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Though rarely, we do need to run shrink commands in our lab database environments. The easiest way is to run the SHRINKDATABASE command is :

Simple Option

--
--  Sample database shrink command
--
DBCC SHRINKDATABASE(SampleDB)
GO

Targetted Shrink

Above command shrinks the database to the point where there is no free space left. It may be useful in some situations, but a more common version is where we reduce the space to a pre-defined amount.

In the below example, we reduce the free space down to 25%.

--
-- Reduces the data & log file such than only 25% free space remains
--
DBCC SHRINKDATABASE(SampleDB, 25)
GO

Nuance with OS

Free space created by moving used pages at the end of the physical file (MDF) to the free locations in the beginning or middle, to create contiguous free space at the end. The resultant free space is not necessarily returned to Operating System (that’s good).

For this behavior, use the below command:

Please note that the free space is not returned to the OS i.e. physical file size is not reduced; And this ‘NOTRUNCATE’ only applies to data files (not log file).

--
-- Shrink, but do not reduce the MDF file size
--
DBCC SHRINKDATABASE(SampleDB, NOTRUNCATE)
GO

Release to OS

When you want to release that free space to the OS, you want to use TRUNCATEONLY option. This option does not rearrange any pages; Just releases the existing free space to Operating System.

--
-- Shrink, but do not reduce the MDF file size
-- DBCC SHRINKDATABASE(SampleDB, TRUNCATEONLY)
GO

 

Important Insight

Before you shrink database, the follow command must be run to understand the amount of free space available; Is there any to be freed? We covered in a previous post here.

--
--  How much free space is available
--
DBCC SHRINKDATABASE (SampleDB, TABULAR)
GO

Note:

  • Do not run this command in production databases. Careful measures need to be considered before we jump to this option, as this is the “last option” measure.
  • Also, in production environment, do not set the AUTO_SHRINK database option to ON.
  • Shrinking does not reduce fragmentation in tables & indexes.

Hope this helps,

Quick one today:

Occassionally, we need to introduce forced wait or delays when running some T-Sql statements. There is an easy way to accomplish it.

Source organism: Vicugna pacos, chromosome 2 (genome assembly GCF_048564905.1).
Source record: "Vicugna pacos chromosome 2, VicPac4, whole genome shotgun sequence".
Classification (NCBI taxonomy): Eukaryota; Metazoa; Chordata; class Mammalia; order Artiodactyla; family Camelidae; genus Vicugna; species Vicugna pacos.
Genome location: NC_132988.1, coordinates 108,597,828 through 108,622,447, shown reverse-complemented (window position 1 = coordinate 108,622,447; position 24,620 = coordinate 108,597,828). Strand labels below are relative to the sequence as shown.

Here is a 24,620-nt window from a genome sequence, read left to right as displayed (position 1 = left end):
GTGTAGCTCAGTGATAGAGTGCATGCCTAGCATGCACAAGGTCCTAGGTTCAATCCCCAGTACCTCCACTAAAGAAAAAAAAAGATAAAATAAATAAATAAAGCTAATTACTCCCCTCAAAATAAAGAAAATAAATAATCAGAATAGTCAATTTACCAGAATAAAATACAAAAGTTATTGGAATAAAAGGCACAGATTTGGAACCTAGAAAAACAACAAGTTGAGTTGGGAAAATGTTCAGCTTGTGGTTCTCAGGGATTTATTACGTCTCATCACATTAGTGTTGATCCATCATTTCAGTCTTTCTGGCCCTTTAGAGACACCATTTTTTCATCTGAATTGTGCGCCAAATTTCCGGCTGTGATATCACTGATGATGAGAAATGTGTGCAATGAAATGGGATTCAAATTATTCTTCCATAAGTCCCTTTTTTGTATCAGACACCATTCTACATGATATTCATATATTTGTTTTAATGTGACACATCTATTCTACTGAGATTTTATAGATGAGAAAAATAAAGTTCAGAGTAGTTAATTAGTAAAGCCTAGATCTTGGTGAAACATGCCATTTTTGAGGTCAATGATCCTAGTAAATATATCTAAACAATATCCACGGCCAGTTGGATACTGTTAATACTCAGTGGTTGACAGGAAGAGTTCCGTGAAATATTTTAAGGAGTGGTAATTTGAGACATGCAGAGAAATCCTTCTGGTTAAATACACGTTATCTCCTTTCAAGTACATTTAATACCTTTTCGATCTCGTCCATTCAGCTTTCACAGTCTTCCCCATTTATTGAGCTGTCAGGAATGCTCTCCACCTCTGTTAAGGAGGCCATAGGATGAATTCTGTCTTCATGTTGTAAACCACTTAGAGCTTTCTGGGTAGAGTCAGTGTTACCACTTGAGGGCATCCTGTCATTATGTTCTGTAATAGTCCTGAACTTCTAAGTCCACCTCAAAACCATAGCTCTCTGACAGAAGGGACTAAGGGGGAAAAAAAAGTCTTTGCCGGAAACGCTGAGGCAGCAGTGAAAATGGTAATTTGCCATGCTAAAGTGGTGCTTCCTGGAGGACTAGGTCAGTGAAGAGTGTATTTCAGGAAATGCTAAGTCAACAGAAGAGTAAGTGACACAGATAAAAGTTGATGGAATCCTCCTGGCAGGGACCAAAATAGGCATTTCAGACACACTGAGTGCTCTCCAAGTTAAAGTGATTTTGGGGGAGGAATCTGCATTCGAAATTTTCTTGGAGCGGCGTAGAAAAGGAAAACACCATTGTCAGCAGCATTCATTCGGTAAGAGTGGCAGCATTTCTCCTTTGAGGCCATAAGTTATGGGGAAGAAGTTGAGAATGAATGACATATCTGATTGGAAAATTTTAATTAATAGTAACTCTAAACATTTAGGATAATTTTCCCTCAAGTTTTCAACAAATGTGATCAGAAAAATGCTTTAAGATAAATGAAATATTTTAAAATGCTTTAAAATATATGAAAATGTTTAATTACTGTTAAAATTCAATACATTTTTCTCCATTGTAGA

There are a couple of ways to implement this.

  1. Relative wait : Introduce wait for a few seconds/minutes/hours before running the next command
  2. Absolute wait : Wait until a particular time, then run the next command. Ex: Run next command at 10:30 pM
--
-- Relative Wait: Wait for 10 minutes before running backup
--
USE master
GO
WAITFOR DELAY '00:10:00' -- wait for 10 minutes before running backup
BACKUP DATABASE master TO DISK = N'S:\master.bak'
GO

--
-- Absolute Wait : Do something at 10:30 PM
--
USE master
GO
WAITFOR TIME '00:22:30' -- run back up at 10:30 PM
BACKUP DATABASE master TO DISK = N'S:\master.bak'
GO

Hope this helps,
_Sqltimes

Today, we’ll discuss about an interesting tool we use regularly in our lab & production environment when we configure a new system. After a machine is built, with all the hardware including storage and before installing Sql Server software, we run this toll to measure the performance of the IO drives for the expected growth of the database system. Its called SQLIOSim – SQL IO Simulator

SQLIOSim is used for stress testing as it could generate IO load. It simulates a database MDF & LDF files with heavy activity causing a lot of reads, write, Checkpoint, Lazy Writer, etc. Since it has a graphical tool, it makes it easy to use. We’ll go through some scenarios here:

SQLIOSim is a native tool available as part of Sql Server installation (starting 2008). It is located in the Binn folder.

Step 1 :

First let’s open the SQLIOSim.exe application (Run as Administrator).

SQLIOSim

SQLIOSim

Step 2:

Depending on the number of drives, you have, SQLIOSim automatically lists them all in the UI. We could pick and choose which ones we want to stress test using the “Remove” button on the top right corner. All the sqliosim.mdx, sqliosim.ldx, etc are the dummy files created, on those drives, to simulate traffic in and out of those files to test the performance of the IO drives.

Our next step is to pick the drives we want to stress test, and assign “Initial Size“, “Max Size” & “Increment” values for each file. If this machine is going to be used for a small, medium or large size database, comparable values must be provided to support the stress test. For example, the following table shows the approximate values we use in our lab:

 

mdx/ldx file size Size (MB) Max Size (MB) Increment (MB)
Small DB 10240/1024 25600 / 10240 1024 / 200
Medium DB 25600 / 2048 102400 / 20480 102400 / 1024
Large DB Varies Varies Varies
VLDB Varies Varies Varies

 

Select file in each drive and enter corresponding values for mdx & ldx files. See the image below, for a small size database test, with slightly different values entered.

 

SQLIOSim Configure Values for each data drive

SQLIOSim Configure Values for each data drive

Step 3 :